Insider Interview

The landscape of blood cancer treatments in the UK

Pharmafocus speaks to Gilead Sciences about the current treatments available for blood cancers and how they are likely to develop in the future
Pharmafocus: Prior to CAR T-cell therapy, what was the standard of care for patients with blood cancer and what are the key issues associated with these treatments?
Gilead Sciences (GS): In blood cancers where CAR T-cell therapy is licensed, the standard of care for patients that have failed previous treatments formerly relied on non-specific treatments, such as chemotherapy and stem cell transplantation. While these treatments helped to improve survival rates, in aggressive forms of blood cancer, such as diffuse large B-cell lymphoma (DLBCL), the five-year survival rate remained at 60% in 2016.1
Novel treatments were needed to improve overall survival, but also to improve quality of life. For example, many patients experience intolerable side effects preparing for a stem-cell transplant, and of those who are eligible to receive a transplant, the risk of relapse is ever present. Of those living with DLBCL who receive a transplant, about 50% will eventually relapse, which can lead to a poor prognosis.2,3
The advent of CAR T-cell therapy aims to address some of these limitations by offering a more targeted approach to treating certain types of blood cancers.
Pharmafocus: How does CAR T-cell therapy fit into the blood cancer treatment landscape and what impact have we seen over the last five years?
GS: Over the last five years, CAR T-cell therapy has emerged as a welcome addition to the blood cancer treatment landscape, offering a novel and targeted approach.
In 2018, we saw access to the first therapies in DLBCL and paediatric (<25 years) acute lymphocytic leukaemia (ALL) being used for patients who had exhausted other lines of therapy and had very few options left. Five years later, in DLBCL for example, patients who previously had a prognosis of months are still alive in the UK.4
Since the first reimbursement decisions in 2019, the use of CAR T-cell therapy has expanded into another type of lymphoma and has now broadened its use in both ALL and DLBCL so that more patients can benefit.
Pharmafocus: what are the main obstacles to effective treatment for blood cancers?
GS: Several obstacles hinder effective treatment for blood cancers, including late diagnosis and access to innovative therapies, presenting challenges for patients, healthcare providers and researchers.
“ Quick diagnosis and access to cancer services are crucial for identifying and initiating appropriate therapies, leading to better outcomes for blood cancer patients 
Prolonged waiting times for NHS cancer services, highlighted by Cancer Research UK’s recent manifesto, pose a real challenge to delivering effective treatment for blood cancer in the UK.5 Quick diagnosis and access to cancer services are crucial for identifying and initiating appropriate therapies, leading to better outcomes for blood cancer patients. Immediate action is needed to address these capacity issues for the full potential of existing therapies to be realised. Addressing inequalities in access to cancer services is also crucial to ensure optimal outcomes for blood cancer patients in the UK. In the most deprived areas of England, we see an 8% lower five-year survival rate for DLBCL patients, compared to those in the least deprived areas (63.3% survival vs 55.7%).6 Various pharma companies are addressing these disparities head-on, for example through grants programmes, which provide support to projects that are working to tackle inequalities in cancer care and improve the experiences of people from marginalised communities across the UK and Ireland.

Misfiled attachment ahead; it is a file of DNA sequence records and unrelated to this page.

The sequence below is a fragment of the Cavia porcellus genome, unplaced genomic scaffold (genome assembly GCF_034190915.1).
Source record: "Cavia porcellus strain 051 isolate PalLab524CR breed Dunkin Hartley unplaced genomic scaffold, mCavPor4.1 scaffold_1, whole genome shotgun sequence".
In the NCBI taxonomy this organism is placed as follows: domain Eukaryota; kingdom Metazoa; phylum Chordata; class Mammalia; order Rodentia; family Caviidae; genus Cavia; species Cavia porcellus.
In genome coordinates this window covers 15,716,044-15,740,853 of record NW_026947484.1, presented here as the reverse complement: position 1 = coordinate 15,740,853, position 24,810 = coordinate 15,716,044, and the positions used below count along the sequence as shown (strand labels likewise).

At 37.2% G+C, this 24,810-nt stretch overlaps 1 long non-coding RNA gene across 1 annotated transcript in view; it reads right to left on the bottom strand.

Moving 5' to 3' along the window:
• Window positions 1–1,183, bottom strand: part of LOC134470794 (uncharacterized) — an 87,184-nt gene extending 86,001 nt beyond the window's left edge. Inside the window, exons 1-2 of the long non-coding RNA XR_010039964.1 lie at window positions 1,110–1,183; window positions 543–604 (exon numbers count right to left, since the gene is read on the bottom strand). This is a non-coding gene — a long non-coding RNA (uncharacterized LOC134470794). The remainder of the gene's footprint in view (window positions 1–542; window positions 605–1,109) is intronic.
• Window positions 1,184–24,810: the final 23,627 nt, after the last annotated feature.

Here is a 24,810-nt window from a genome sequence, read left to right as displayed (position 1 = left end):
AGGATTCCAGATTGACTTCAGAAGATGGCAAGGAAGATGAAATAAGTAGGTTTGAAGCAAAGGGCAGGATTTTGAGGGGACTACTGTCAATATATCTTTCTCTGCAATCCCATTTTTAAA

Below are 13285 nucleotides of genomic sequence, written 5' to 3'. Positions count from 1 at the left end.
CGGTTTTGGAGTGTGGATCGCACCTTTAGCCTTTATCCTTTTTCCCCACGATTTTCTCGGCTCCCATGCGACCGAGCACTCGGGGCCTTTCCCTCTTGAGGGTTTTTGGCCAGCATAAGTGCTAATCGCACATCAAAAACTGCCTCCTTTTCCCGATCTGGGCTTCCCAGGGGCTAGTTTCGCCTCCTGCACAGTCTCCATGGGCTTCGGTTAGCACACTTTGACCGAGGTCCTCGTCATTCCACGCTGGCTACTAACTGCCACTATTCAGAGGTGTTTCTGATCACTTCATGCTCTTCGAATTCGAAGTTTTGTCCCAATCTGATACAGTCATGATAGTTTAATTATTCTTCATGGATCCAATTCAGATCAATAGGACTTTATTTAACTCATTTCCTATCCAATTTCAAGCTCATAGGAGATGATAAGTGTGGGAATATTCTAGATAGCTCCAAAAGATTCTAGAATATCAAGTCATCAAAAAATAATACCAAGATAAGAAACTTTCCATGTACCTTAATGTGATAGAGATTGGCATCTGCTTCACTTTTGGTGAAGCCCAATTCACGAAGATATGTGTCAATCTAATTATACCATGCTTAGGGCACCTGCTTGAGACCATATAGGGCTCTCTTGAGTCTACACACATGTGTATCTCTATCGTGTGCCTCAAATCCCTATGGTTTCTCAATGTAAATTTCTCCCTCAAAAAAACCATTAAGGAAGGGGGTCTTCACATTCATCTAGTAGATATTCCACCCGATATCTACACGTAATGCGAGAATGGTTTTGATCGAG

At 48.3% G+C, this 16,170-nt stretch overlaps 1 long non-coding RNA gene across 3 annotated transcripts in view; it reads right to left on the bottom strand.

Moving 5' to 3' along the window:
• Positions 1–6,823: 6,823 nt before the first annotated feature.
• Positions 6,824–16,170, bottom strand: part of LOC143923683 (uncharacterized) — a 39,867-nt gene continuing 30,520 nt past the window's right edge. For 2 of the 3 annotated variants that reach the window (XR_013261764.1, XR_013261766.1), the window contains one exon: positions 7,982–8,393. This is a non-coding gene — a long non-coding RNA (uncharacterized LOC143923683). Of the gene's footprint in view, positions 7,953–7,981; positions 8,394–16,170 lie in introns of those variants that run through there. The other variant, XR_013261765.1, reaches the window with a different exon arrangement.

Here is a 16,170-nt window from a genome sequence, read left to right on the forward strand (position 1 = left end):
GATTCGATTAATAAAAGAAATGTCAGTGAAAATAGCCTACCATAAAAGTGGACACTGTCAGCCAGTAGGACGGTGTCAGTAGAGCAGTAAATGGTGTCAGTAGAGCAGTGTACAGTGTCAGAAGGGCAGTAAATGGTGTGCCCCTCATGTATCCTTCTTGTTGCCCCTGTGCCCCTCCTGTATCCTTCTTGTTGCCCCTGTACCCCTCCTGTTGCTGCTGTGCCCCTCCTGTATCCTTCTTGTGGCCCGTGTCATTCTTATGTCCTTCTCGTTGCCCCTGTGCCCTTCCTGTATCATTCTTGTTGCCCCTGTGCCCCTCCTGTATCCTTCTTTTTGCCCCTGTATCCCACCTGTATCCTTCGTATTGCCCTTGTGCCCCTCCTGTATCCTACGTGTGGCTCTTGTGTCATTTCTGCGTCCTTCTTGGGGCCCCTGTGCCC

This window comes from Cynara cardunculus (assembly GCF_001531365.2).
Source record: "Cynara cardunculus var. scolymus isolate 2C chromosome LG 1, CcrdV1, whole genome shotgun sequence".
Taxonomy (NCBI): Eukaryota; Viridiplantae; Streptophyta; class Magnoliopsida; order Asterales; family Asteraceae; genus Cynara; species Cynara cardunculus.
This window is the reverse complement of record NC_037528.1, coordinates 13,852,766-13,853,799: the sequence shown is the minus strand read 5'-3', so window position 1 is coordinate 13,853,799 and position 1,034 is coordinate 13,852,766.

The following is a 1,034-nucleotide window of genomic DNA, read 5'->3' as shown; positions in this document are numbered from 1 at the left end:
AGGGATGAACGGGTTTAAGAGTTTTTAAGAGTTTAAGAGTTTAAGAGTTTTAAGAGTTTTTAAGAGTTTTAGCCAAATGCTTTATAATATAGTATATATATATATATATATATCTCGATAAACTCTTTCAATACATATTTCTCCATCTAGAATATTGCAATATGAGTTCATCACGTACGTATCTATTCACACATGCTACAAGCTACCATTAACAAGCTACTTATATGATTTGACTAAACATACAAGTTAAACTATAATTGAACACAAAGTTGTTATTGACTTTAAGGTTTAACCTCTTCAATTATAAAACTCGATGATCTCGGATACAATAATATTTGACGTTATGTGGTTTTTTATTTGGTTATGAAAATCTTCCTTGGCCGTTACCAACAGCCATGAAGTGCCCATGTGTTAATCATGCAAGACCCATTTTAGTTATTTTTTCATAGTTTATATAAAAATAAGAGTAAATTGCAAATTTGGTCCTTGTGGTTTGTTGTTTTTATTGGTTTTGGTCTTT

Addressing these obstacles requires a multifaceted approach involving advancements in research, healthcare infrastructure, access to innovative therapies, and improvements in early detection and monitoring strategies. Ongoing efforts are crucial to overcoming these challenges and enhancing the overall effectiveness of blood cancer treatments.
Pharmafocus: How do you think treatments in this area will develop in the next five years?
GS: While it is crucial to advance the science and innovation for blood cancer patients in the next five years, it is equally essential to concurrently address the existing gaps in the healthcare system that can impact early access to relevant treatments. To meet the increasing demand for CAR T-cell therapies, some pharma companies have continued to expand their manufacturing network capacity, ensuring scheduling availability to meet the needs of physicians and to ensure patients do not wait as long.
In the longer term, companies should commit to working alongside the government, NHS England, industry and charities to adopt a national, strategic approach that tackles access barriers and expedites treatment uptake. Additionally, close collaboration with oncologists, haematologists and patient advocacy communities that is dedicated to shaping and executing clinical development and working towards equity in blood cancer care is just as important.